HoW: History on Wednesday | Seminar Series – Sep 23
Dr Amanda Harris | USYD Research Fellow, Director – PARADISEC Sydney Unit
The 1951 Jubilee and Contested Representation of Aboriginal Music and Dance
In the commemorative year of 1951, Australian Jubilee Festival programming became a battle ground for the right to represent Aboriginal music and dance. In Melbourne, the Australian Aborigines’ League campaigned against exclusion from the festivities. Aboriginal tenor Harold Blair performed both in the League’s Aboriginal Moomba production and in a national art song tour with the ABC. The big ticket production, also touring the nation with support from Jubilee committees and symphony orchestras, was the ballet Corroboree by non-Indigenous composer John Antill. Already a celebrated work five years after its premiere, Corroboree had become the poster child for an Australian music. Officially sanctioned representations of Aboriginal culture by non-Indigenous people and performative acts of resistance by Aboriginal people jostled for space in the fifties. In this presentation I will present a snapshot of performances of Aboriginal music and dance in 1951 that highlight the hypocrisies of Assimilation policies and their application, and reckon with histories of representation and Australian cultural identity.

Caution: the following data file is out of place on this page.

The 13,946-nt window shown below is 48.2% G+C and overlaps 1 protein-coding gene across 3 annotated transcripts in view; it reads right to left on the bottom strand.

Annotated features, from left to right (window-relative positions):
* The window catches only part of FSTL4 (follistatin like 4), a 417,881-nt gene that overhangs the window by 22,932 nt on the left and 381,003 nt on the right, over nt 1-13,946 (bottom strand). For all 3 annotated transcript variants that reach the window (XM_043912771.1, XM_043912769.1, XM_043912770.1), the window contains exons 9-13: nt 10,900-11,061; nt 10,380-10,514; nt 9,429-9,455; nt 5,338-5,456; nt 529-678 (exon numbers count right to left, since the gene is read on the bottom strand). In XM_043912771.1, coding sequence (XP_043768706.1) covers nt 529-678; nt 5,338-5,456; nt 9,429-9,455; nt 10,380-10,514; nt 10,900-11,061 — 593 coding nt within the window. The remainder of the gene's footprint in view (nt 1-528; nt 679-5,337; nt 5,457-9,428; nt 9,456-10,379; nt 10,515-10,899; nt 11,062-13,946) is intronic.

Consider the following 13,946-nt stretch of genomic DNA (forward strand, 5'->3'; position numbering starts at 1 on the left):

The Department of History hosts a lively departmental research seminar series. Everyone is welcome to attend.
23 September 2020
2020 HoW Seminar Series
The Department of History is part of the School of Philosophical and Historical Inquiry (SOPHI)